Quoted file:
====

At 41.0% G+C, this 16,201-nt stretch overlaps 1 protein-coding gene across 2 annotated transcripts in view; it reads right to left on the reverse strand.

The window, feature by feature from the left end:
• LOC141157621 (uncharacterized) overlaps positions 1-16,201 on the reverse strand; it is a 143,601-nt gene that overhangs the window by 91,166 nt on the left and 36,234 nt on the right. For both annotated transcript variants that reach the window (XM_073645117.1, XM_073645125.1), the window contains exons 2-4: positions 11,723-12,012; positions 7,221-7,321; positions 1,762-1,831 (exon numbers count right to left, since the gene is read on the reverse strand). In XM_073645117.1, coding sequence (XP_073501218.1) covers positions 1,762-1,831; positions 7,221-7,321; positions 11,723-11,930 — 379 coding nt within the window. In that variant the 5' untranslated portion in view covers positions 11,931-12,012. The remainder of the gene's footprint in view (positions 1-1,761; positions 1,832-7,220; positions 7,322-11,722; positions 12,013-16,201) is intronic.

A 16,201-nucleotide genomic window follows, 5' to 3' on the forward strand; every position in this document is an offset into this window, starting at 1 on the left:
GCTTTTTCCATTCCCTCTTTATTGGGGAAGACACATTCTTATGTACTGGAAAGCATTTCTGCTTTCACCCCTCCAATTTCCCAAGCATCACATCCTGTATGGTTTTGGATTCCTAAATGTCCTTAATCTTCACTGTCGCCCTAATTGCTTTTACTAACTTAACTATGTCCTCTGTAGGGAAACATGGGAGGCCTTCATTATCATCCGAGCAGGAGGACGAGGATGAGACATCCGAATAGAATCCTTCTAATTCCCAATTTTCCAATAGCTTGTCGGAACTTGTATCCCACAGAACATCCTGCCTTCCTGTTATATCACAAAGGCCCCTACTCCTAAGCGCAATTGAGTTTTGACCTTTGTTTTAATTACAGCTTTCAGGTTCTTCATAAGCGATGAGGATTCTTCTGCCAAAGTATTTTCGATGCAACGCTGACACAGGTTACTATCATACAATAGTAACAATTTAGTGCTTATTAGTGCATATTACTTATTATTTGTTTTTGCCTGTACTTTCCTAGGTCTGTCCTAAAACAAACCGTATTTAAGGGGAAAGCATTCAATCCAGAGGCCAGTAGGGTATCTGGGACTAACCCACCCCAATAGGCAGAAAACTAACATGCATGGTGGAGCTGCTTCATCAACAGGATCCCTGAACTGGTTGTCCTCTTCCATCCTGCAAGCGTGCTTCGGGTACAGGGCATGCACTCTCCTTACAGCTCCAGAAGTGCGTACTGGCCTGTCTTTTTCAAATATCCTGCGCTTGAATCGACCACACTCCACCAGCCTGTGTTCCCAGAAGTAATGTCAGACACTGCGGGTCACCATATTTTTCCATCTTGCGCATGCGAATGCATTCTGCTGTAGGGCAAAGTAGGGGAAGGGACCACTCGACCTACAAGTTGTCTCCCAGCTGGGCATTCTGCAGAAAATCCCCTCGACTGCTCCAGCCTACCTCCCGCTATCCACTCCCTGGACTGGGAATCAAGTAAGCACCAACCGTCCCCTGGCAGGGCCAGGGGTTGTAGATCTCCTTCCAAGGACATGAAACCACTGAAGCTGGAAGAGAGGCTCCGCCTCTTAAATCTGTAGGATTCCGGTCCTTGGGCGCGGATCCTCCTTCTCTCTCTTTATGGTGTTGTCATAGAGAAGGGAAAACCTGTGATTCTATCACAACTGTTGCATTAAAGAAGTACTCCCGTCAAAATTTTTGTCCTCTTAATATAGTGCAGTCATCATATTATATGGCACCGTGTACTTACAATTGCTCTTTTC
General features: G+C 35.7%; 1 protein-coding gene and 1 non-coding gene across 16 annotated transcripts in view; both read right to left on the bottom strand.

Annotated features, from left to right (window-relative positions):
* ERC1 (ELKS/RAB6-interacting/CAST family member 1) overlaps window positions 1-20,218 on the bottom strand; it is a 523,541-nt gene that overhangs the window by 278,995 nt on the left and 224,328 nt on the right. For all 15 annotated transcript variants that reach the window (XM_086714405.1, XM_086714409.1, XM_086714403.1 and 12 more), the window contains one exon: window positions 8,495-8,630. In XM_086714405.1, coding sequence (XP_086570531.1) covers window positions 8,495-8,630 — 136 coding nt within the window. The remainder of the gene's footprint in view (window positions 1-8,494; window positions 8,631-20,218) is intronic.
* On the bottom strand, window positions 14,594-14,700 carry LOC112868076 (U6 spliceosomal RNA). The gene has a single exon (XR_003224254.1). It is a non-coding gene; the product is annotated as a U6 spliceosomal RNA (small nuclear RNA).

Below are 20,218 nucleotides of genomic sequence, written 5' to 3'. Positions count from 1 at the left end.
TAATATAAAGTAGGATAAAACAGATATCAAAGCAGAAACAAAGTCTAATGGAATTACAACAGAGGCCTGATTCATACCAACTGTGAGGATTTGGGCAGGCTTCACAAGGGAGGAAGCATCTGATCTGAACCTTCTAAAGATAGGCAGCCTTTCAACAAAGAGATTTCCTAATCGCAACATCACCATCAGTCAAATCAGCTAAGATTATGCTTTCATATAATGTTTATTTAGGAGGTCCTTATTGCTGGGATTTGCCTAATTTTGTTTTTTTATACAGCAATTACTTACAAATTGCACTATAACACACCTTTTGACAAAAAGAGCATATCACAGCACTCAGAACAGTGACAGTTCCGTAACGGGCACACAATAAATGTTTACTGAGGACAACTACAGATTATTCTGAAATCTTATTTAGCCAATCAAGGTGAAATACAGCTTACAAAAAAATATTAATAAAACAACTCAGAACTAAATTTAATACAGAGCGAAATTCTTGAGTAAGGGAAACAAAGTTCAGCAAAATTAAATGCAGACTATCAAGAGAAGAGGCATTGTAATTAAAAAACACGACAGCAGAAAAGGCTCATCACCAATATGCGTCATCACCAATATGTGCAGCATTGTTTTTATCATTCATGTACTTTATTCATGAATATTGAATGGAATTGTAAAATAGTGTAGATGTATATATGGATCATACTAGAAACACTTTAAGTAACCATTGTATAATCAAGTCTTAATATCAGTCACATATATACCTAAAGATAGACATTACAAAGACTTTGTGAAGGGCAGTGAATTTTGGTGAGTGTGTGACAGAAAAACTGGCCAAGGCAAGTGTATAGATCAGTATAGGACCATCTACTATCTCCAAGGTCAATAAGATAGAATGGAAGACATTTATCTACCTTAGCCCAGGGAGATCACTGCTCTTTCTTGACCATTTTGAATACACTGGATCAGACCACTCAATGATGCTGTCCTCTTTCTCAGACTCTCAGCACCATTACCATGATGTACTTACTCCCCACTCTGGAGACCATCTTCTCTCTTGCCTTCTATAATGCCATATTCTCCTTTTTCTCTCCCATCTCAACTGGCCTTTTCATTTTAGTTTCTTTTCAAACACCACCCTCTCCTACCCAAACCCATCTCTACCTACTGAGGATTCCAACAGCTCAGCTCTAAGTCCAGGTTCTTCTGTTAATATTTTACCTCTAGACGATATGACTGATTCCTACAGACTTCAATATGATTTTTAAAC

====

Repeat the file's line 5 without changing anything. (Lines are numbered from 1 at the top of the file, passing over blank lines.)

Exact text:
GCTTTTTCCATTCCCTCTTTATTGGGGAAGACACATTCTTATGTACTGGAAAGCATTTCTGCTTTCACCCCTCCAATTTCCCAAGCATCACATCCTGTATGGTTTTGGATTCCTAAATGTCCTTAATCTTCACTGTCGCCCTAATTGCTTTTACTAACTTAACTATGTCCTCTGTAGGGAAACATGGGAGGCCTTCATTATCATCCGAGCAGGAGGACGAGGATGAGACATCCGAATAGAATCCTTCTAATTCCCAATTTTCCAATAGCTTGTCGGAACTTGTATCCCACAGAACATCCTGCCTTCCTGTTATATCACAAAGGCCCCTACTCCTAAGCGCAATTGAGTTTTGACCTTTGTTTTAATTACAGCTTTCAGGTTCTTCATAAGCGATGAGGATTCTTCTGCCAAAGTATTTTCGATGCAACGCTGACACAGGTTACTATCATACAATAGTAACAATTTAGTGCTTATTAGTGCATATTACTTATTATTTGTTTTTGCCTGTACTTTCCTAGGTCTGTCCTAAAACAAACCGTATTTAAGGGGAAAGCATTCAATCCAGAGGCCAGTAGGGTATCTGGGACTAACCCACCCCAATAGGCAGAAAACTAACATGCATGGTGGAGCTGCTTCATCAACAGGATCCCTGAACTGGTTGTCCTCTTCCATCCTGCAAGCGTGCTTCGGGTACAGGGCATGCACTCTCCTTACAGCTCCAGAAGTGCGTACTGGCCTGTCTTTTTCAAATATCCTGCGCTTGAATCGACCACACTCCACCAGCCTGTGTTCCCAGAAGTAATGTCAGACACTGCGGGTCACCATATTTTTCCATCTTGCGCATGCGAATGCATTCTGCTGTAGGGCAAAGTAGGGGAAGGGACCACTCGACCTACAAGTTGTCTCCCAGCTGGGCATTCTGCAGAAAATCCCCTCGACTGCTCCAGCCTACCTCCCGCTATCCACTCCCTGGACTGGGAATCAAGTAAGCACCAACCGTCCCCTGGCAGGGCCAGGGGTTGTAGATCTCCTTCCAAGGACATGAAACCACTGAAGCTGGAAGAGAGGCTCCGCCTCTTAAATCTGTAGGATTCCGGTCCTTGGGCGCGGATCCTCCTTCTCTCTCTTTATGGTGTTGTCATAGAGAAGGGAAAACCTGTGATTCTATCACAACTGTTGCATTAAAGAAGTACTCCCGTCAAAATTTTTGTCCTCTTAATATAGTGCAGTCATCATATTATATGGCACCGTGTACTTACAATTGCTCTTTTC